Rhizomorphs in mycorrhizal fungi maintain plant hydration by transporting fluid between the root systems of neighboring plants


"Plant roots may be linked by shared or common mycorrhizal networks (CMNs) that constitute pathways for the transfer of resources among plants…Our results suggest that the movement of water by CMNs is potentially important to plant survival during drought, and that the functional ecophysiological traits of individual mycorrhizal fungi may be a component of this mechanism." (Egerton-Warburton et al. 2007:1473)

"For example, the dominant taxa within the mesocosms, i.e. Boletus, Cortinarius, and Pisolithus, produce hydrophobic mantles and well-differentiated rhizomorphs, two traits considered typical of drought-resistant EM [ectomycorrhizal] (Agerer, 2001). These well-differentiated rhizomorphs transport and hold significant amounts of water in the large diameter vascular vessels (Duddridge et al., 1980; Brownlee et al., 1983; Agerer, 2001, see also Fig. 2). Lactarius produces smooth, undifferentiated rhizomorphs, whereas Cenococcum mycorrhizae form envelopes of external hyphae rather than rhizomorphs (Agerer, 2001) that promote more localized distributions of water (Fig. 4). Further, hyphal anastamosis by AMF may create large interconnected networks with low resistance to solute flow (Giovanetti et al., 2004)." (Egerton-Warburton et al. 2007:1482)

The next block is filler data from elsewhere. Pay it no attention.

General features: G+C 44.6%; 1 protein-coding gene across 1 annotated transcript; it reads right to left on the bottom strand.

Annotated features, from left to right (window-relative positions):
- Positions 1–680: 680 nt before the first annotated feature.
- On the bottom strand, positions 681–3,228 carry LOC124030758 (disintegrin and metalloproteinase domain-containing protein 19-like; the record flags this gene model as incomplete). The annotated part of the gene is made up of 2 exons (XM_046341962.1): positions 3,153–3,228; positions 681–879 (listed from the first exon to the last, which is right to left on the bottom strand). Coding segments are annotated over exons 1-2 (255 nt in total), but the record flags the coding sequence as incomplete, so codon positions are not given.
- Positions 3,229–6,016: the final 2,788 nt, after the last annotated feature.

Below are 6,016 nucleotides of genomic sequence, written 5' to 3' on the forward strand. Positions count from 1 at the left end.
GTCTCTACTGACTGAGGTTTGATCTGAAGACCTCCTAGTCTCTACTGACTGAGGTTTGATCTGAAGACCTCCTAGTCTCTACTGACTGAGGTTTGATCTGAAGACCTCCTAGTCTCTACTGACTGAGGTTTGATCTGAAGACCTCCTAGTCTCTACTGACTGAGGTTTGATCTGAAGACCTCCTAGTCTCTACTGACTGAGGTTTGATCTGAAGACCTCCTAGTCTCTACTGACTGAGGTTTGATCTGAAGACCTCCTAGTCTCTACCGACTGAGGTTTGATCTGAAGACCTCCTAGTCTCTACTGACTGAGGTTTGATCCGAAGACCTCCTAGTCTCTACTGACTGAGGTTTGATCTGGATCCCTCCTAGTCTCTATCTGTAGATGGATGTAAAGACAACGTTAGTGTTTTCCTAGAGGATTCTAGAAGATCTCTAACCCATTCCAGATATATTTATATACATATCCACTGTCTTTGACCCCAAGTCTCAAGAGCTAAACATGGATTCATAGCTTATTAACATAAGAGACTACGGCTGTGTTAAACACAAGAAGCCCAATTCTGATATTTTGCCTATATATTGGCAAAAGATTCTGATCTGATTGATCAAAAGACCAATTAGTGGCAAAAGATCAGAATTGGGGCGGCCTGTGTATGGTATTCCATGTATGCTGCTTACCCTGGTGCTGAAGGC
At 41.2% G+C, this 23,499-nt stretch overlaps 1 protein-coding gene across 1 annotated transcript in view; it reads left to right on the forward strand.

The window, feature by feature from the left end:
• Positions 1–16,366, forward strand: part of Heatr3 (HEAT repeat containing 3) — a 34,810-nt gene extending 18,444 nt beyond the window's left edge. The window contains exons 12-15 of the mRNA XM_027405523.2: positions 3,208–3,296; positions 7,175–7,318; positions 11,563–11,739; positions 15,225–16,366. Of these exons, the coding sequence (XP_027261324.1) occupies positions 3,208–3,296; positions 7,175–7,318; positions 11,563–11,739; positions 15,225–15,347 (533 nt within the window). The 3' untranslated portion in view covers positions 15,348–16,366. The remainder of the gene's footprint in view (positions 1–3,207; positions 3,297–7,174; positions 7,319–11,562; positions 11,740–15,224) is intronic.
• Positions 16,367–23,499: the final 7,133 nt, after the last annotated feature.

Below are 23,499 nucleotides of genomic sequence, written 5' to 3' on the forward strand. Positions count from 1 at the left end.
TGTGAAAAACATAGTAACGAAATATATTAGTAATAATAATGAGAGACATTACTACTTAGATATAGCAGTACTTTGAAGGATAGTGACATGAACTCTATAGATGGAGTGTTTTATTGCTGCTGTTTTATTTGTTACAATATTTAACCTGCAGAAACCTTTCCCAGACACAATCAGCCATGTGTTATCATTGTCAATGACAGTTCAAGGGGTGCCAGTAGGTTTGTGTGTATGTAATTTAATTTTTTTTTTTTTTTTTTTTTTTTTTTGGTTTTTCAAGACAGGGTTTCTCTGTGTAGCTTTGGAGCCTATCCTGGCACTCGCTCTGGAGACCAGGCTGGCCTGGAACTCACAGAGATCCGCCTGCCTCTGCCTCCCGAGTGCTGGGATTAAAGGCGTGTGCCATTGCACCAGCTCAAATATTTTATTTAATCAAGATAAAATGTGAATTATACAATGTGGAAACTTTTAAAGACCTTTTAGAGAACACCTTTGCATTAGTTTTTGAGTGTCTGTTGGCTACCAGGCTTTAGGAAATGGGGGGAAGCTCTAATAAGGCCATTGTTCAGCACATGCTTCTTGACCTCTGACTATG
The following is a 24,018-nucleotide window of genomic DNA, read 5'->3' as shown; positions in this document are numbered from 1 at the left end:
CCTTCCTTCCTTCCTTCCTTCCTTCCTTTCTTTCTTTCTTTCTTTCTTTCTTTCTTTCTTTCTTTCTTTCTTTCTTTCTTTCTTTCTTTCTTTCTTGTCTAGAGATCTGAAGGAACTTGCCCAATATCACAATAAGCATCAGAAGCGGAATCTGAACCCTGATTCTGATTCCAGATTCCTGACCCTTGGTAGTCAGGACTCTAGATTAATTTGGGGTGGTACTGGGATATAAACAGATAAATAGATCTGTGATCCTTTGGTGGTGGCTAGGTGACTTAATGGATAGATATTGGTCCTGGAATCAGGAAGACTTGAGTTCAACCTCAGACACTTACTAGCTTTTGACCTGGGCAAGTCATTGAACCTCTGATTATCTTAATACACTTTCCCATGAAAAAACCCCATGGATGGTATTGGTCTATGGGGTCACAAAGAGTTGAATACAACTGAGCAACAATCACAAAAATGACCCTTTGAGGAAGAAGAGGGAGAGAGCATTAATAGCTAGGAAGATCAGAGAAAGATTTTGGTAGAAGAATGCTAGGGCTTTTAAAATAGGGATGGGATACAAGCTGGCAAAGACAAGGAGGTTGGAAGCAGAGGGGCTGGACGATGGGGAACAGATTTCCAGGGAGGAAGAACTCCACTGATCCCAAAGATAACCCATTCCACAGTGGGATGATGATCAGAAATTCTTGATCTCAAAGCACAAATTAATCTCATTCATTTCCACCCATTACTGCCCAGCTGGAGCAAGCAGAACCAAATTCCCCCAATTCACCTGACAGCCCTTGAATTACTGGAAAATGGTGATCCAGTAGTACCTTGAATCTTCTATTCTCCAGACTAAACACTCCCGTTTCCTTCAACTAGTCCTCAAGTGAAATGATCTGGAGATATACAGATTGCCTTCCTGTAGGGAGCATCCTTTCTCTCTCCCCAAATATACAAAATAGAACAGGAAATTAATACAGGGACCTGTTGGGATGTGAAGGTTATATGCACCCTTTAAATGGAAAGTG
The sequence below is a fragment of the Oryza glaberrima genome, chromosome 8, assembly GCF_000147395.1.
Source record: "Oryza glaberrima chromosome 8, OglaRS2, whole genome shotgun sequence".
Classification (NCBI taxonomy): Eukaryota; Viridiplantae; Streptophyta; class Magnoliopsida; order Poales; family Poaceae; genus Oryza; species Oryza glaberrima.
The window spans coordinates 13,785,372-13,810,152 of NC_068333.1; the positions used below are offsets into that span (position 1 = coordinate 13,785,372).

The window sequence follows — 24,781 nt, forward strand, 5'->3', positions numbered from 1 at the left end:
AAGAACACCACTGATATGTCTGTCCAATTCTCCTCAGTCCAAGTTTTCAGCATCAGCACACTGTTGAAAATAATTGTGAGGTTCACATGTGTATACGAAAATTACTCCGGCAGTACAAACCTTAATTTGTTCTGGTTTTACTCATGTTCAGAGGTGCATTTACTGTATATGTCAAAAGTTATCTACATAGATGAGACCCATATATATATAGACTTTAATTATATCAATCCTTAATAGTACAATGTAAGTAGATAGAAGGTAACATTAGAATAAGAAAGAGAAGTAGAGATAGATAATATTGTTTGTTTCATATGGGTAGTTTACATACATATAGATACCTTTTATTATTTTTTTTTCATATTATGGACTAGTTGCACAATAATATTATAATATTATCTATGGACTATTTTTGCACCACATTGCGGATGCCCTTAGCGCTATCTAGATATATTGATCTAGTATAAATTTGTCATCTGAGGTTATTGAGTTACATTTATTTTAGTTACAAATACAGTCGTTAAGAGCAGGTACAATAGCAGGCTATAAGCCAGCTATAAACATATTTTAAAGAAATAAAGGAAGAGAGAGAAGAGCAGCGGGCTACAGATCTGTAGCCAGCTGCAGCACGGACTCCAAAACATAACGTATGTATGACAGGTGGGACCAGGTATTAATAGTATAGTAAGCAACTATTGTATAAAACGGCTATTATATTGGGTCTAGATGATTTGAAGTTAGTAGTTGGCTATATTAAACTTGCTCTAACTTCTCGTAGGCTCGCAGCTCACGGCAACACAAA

Journal article
Common mycorrhizal networks provide a potential pathway for the transfer of hydraulically lifted water between plantsJournal of Experimental BotanyOctober 3, 2007
L. M. Egerton-Warburton, J. I. Querejeta, M. F. Allen